By Ian Sherr
Virtual reality has turned me into a globe-trotting adventurer.
I’ve scuba-dived massive undersea shipwrecks, coming face-to-face with a blue whale. I’ve fought off hordes of oncoming zombies with nothing but a shotgun, an ax and my wits to stay alive. And I’ve piloted a spaceship in an epic dogfight against — does it even matter?
But through every adventure, I’ve known it was fake.
Until one day, when I explored a room on the top story of some city building with VR goggles on my head, a computer strapped to my back and a flashlight in my hand.
I was walking with my real legs, but seeing a virtual world. As I moved down the corridor, I felt a gust of hot air on my left. I turned and saw a furnace. Then, to my right was a stool. I kicked it with my real foot and it moved in the game world.
Then came the moment of truth.
A voice warned me drones were invading the city, and my only hope was to grab a gun, run outside and make my way to another building to disable them.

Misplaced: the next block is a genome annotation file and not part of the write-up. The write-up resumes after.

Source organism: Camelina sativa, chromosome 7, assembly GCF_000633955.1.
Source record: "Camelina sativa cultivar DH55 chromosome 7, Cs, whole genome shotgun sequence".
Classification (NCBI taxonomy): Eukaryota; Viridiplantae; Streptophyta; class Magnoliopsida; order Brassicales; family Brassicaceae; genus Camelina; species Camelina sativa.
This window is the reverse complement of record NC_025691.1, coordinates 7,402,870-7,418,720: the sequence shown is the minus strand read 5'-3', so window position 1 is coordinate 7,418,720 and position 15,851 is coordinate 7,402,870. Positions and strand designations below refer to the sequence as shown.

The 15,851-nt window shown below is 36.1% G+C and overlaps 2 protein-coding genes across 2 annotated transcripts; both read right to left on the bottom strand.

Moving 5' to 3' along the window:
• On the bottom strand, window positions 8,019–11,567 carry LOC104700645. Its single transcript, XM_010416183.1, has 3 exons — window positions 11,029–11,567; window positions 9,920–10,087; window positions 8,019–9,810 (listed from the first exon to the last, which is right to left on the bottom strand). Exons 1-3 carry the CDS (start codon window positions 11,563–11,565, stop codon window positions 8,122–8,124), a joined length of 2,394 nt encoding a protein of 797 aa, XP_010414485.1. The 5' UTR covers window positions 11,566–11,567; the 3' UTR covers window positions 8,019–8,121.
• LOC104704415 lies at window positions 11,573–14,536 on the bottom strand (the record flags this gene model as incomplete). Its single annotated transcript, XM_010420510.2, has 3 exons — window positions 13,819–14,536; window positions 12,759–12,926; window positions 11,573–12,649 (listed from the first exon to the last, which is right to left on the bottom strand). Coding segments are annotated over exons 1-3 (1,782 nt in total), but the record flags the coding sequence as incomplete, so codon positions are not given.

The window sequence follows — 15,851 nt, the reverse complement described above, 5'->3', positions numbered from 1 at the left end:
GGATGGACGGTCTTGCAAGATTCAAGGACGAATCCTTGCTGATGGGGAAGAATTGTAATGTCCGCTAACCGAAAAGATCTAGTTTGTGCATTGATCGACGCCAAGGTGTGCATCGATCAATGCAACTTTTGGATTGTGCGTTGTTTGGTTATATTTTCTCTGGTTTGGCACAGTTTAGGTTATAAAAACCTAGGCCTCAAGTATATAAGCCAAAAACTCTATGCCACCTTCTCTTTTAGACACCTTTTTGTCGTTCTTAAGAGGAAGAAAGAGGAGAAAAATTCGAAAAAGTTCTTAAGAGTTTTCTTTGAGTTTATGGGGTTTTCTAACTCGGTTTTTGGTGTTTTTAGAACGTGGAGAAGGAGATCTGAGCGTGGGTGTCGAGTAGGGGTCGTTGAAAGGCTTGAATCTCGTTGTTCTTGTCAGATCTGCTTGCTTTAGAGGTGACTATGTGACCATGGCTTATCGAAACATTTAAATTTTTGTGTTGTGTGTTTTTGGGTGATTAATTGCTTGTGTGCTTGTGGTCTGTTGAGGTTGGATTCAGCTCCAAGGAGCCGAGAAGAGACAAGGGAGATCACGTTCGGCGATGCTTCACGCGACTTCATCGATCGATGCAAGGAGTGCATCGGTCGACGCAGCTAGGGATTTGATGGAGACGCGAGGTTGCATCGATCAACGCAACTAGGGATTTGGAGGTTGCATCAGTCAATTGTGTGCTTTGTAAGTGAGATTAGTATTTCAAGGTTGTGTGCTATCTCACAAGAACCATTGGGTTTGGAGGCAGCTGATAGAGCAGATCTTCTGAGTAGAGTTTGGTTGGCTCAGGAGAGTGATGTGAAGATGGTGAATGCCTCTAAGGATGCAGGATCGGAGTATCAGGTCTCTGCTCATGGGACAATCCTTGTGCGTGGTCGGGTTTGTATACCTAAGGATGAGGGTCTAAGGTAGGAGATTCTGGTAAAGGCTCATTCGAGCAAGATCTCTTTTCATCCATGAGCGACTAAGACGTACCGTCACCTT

I headed for the edge of the building where a board was waiting for me to cross. I peered down the several-story drop and felt my throat tighten. In that moment, fighting down a wave of panic, I’d totally forgotten I was safe and sound, standing on the ground in a warehouse north of San Francisco.
The experience was created by a new virtual company called Nomadic, which is mixing movie-magic sensors and VR headsets to deliver thrills I’d never before experienced in virtual reality.
Nomadic, and its investors who just poured $6 million into the company, believe you’ll be willing to pay as much as $20 to have your stomach turn as you walk across that wobbly board while shooting down an invading army of drones.
I think so too.
Because Nomadic may hold the secret to the question that’s dogged VR makers for the past couple of years: What will it take for you and me to buy this stuff?